AntonioGallo | Oct 25, 2019 |
School Library Journal ( )
  WKULME | May 9, 2018 |
This is a lengthy, comprehensive, well-researched litany of just about every book auction, collection, and book fiend that ever existed. Personnally, I ate it up, but unless you are equally obsessed, a reader might find it a bit dry after a while. The distribution of so many book estates, book thefts, and book fights all start to sound the same. It makes you think we are a bunch of lunatics, of course the title does imply that. However, if you are studying certain collections, particularly desired books, histories or biographies of book people, whether sellers or collectors, you will probably find it here. ( )
  varielle | Jul 14, 2017 |
Un gran llibre per aprendre una mica més de bibliologia. A great book to learn a little more about bibliology. ( )
  Biblioaprenent | Dec 17, 2016 |
Nicholas A. Basbanes has compiled a wonderful gallery of modern eccentrics, isolates, charmers and visionaries.
hinzugefügt von jburlinson | bearbeitenWashington Post Book World, Michael Dirda (Jul 30, 1995)
 
Reading this prodigiously researched, often absorbing tome, one can almost hear the cries of dozens of smaller books begging to be let out...[Basbanes'] constant theme, effectively hammered home, is that collectors, whatever their vanity or skulduggery, have been responsible for the preservation of knowledge that might otherwise have been lost.
hinzugefügt von jburlinson | bearbeitenPublishers Weekly (Jul 3, 1995)
 

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AutorennameRolleArt des AutorsWerk?Status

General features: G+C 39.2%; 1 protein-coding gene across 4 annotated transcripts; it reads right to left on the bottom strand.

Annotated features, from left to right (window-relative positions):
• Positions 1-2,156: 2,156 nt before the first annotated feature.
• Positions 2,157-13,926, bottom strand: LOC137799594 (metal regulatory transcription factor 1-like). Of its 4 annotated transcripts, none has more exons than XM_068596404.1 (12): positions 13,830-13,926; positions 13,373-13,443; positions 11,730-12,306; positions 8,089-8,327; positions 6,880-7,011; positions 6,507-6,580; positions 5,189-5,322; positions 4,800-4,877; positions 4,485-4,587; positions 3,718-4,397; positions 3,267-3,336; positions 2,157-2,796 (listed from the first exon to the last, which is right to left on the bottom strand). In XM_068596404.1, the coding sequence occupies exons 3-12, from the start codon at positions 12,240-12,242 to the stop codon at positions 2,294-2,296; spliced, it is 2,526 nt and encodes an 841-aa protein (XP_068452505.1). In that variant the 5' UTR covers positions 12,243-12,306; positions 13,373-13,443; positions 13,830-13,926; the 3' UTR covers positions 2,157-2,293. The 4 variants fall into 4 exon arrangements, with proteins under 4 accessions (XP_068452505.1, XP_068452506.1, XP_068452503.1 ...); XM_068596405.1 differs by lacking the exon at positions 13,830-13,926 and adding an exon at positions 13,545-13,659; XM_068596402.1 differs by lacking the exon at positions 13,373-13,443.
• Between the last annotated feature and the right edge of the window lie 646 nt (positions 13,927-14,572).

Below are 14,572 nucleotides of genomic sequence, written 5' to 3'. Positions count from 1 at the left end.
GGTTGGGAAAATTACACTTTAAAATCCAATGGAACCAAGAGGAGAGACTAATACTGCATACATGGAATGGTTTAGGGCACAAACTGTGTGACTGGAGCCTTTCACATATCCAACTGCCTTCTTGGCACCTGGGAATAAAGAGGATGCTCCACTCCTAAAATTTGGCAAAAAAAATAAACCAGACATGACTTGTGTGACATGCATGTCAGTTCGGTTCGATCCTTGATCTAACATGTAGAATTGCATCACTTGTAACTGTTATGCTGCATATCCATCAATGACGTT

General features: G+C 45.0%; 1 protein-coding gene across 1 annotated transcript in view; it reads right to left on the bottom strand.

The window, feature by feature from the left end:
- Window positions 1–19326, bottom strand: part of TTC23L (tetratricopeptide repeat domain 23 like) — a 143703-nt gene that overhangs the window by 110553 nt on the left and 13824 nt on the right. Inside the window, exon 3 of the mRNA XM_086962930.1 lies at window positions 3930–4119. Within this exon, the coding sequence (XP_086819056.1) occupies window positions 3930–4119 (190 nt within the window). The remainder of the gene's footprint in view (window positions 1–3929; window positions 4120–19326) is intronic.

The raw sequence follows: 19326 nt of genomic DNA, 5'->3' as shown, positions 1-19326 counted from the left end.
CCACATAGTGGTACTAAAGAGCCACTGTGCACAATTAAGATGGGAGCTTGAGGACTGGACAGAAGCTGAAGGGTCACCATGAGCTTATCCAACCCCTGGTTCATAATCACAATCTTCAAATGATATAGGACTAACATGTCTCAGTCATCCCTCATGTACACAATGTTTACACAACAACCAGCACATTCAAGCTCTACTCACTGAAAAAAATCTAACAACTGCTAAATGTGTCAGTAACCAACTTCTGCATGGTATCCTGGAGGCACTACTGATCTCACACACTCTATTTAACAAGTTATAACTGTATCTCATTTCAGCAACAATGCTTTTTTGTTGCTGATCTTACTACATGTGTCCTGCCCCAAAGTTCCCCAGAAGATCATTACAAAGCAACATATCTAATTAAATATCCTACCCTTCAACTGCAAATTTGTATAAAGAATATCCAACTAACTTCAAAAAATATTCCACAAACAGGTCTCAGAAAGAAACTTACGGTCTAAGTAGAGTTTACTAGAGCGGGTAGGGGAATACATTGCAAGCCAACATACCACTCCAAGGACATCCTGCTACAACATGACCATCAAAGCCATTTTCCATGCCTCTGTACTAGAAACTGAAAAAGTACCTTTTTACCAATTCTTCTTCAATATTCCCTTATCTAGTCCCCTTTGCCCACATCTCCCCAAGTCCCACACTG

Nicholas A. BasbanesHauptautoralle Ausgabenberechnet
Dürer, AlbrechtUmschlagillustrationCo-Autoreinige Ausgabenbestätigt
Szafranski, PaulaGestaltungCo-Autoreinige Ausgabenbestätigt
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O blessed Letters, that combine in one
All ages past, and make one live with all:
By you we doe conferre with who are gone,
And the dead-living unto councell call:
By you th' unborne shall have a communion
Of what we feel, and what doth us befall.

—SAMUEL DANIEL,
Musophilus, 1599

I cannot live without books.

—THOMAS JEFFERSON,
Letter to John Adams, 1815

In nature the bird who gets up earlier catches the most worms, but in book-collecting the prizes fall to birds who know worms when they see them.

—MICHAEL SADLIER,
The Colophon, Number 3, 1930

Anything can be anywhere.

—ZACK JENKS,
Cadillac Jack, by Larry McMurtry
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The passion to possess books has never been more widespread than it is today; indeed, obsessive book collecting remains the only hobby to have a disease named after it. A Gentle Madness is an adventure among the afflicted. Author Nicholas Basbanes, a dedicated bibliophile himself, begins his book 2,200 years ago in Alexandria, when a commitment was made to gather all the world's knowledge beneath one roof. In a series of lively chapters, the continuum then passes through the Middle Ages and the Renaissance to the twentieth century with a special emphasis on book lore and book culture in Great Britain and North America. In the second half of A Gentle Madness, Basbanes offers a gallery of revealing profiles of living collectors and presents exclusive examinations of the great contemporary stories. The book also includes the most comprehensive bibliography on book collecting compiled in more than a quarter century.